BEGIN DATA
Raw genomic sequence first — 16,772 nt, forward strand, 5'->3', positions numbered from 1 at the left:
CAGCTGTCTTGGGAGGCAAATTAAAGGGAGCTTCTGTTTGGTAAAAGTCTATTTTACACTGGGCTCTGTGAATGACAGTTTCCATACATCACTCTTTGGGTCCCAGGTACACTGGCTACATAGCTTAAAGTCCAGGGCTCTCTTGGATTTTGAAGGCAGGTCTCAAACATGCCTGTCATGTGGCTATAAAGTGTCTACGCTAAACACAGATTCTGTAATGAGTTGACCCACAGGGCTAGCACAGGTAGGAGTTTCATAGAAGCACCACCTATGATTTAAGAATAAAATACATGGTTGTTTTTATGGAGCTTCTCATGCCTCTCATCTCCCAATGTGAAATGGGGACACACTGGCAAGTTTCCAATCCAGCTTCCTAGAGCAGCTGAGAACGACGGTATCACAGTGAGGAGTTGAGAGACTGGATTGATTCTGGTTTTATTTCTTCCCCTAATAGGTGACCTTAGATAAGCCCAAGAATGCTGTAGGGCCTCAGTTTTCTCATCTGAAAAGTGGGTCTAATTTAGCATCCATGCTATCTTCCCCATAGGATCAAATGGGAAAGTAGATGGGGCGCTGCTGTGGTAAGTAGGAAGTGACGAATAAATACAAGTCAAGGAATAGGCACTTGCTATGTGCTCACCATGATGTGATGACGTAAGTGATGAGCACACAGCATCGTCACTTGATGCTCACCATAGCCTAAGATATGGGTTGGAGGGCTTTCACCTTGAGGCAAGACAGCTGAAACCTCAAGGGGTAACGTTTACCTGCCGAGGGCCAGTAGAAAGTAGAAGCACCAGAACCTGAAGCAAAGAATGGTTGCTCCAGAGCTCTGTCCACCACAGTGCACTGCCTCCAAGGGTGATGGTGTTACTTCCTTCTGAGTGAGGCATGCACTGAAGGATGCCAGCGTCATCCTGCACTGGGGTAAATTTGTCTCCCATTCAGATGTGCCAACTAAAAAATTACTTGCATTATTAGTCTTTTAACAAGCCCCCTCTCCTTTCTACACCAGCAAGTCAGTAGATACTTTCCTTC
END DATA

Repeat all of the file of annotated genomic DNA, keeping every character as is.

Raw genomic sequence first — 16,772 nt, forward strand, 5'->3', positions numbered from 1 at the left:
CAGCTGTCTTGGGAGGCAAATTAAAGGGAGCTTCTGTTTGGTAAAAGTCTATTTTACACTGGGCTCTGTGAATGACAGTTTCCATACATCACTCTTTGGGTCCCAGGTACACTGGCTACATAGCTTAAAGTCCAGGGCTCTCTTGGATTTTGAAGGCAGGTCTCAAACATGCCTGTCATGTGGCTATAAAGTGTCTACGCTAAACACAGATTCTGTAATGAGTTGACCCACAGGGCTAGCACAGGTAGGAGTTTCATAGAAGCACCACCTATGATTTAAGAATAAAATACATGGTTGTTTTTATGGAGCTTCTCATGCCTCTCATCTCCCAATGTGAAATGGGGACACACTGGCAAGTTTCCAATCCAGCTTCCTAGAGCAGCTGAGAACGACGGTATCACAGTGAGGAGTTGAGAGACTGGATTGATTCTGGTTTTATTTCTTCCCCTAATAGGTGACCTTAGATAAGCCCAAGAATGCTGTAGGGCCTCAGTTTTCTCATCTGAAAAGTGGGTCTAATTTAGCATCCATGCTATCTTCCCCATAGGATCAAATGGGAAAGTAGATGGGGCGCTGCTGTGGTAAGTAGGAAGTGACGAATAAATACAAGTCAAGGAATAGGCACTTGCTATGTGCTCACCATGATGTGATGACGTAAGTGATGAGCACACAGCATCGTCACTTGATGCTCACCATAGCCTAAGATATGGGTTGGAGGGCTTTCACCTTGAGGCAAGACAGCTGAAACCTCAAGGGGTAACGTTTACCTGCCGAGGGCCAGTAGAAAGTAGAAGCACCAGAACCTGAAGCAAAGAATGGTTGCTCCAGAGCTCTGTCCACCACAGTGCACTGCCTCCAAGGGTGATGGTGTTACTTCCTTCTGAGTGAGGCATGCACTGAAGGATGCCAGCGTCATCCTGCACTGGGGTAAATTTGTCTCCCATTCAGATGTGCCAACTAAAAAATTACTTGCATTATTAGTCTTTTAACAAGCCCCCTCTCCTTTCTACACCAGCAAGTCAGTAGATACTTTCCTTC